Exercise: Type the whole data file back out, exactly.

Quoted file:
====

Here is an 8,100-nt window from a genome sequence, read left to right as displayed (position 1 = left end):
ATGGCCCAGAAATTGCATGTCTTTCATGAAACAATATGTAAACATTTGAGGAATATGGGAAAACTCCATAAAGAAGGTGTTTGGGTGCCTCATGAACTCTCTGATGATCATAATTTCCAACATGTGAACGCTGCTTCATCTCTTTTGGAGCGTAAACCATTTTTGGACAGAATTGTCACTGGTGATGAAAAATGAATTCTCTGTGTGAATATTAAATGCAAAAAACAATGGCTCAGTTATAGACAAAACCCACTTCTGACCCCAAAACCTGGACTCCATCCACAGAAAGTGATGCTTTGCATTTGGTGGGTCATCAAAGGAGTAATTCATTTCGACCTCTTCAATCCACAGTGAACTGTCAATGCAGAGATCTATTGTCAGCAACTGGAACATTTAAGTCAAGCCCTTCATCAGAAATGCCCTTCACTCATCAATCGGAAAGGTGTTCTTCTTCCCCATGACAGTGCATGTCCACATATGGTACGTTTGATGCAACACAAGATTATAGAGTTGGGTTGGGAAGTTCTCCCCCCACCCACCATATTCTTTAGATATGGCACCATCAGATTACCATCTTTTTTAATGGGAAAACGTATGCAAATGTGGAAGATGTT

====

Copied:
Here is an 8,100-nt window from a genome sequence, read left to right as displayed (position 1 = left end):
ATGGCCCAGAAATTGCATGTCTTTCATGAAACAATATGTAAACATTTGAGGAATATGGGAAAACTCCATAAAGAAGGTGTTTGGGTGCCTCATGAACTCTCTGATGATCATAATTTCCAACATGTGAACGCTGCTTCATCTCTTTTGGAGCGTAAACCATTTTTGGACAGAATTGTCACTGGTGATGAAAAATGAATTCTCTGTGTGAATATTAAATGCAAAAAACAATGGCTCAGTTATAGACAAAACCCACTTCTGACCCCAAAACCTGGACTCCATCCACAGAAAGTGATGCTTTGCATTTGGTGGGTCATCAAAGGAGTAATTCATTTCGACCTCTTCAATCCACAGTGAACTGTCAATGCAGAGATCTATTGTCAGCAACTGGAACATTTAAGTCAAGCCCTTCATCAGAAATGCCCTTCACTCATCAATCGGAAAGGTGTTCTTCTTCCCCATGACAGTGCATGTCCACATATGGTACGTTTGATGCAACACAAGATTATAGAGTTGGGTTGGGAAGTTCTCCCCCCACCCACCATATTCTTTAGATATGGCACCATCAGATTACCATCTTTTTTAATGGGAAAACGTATGCAAATGTGGAAGATGTT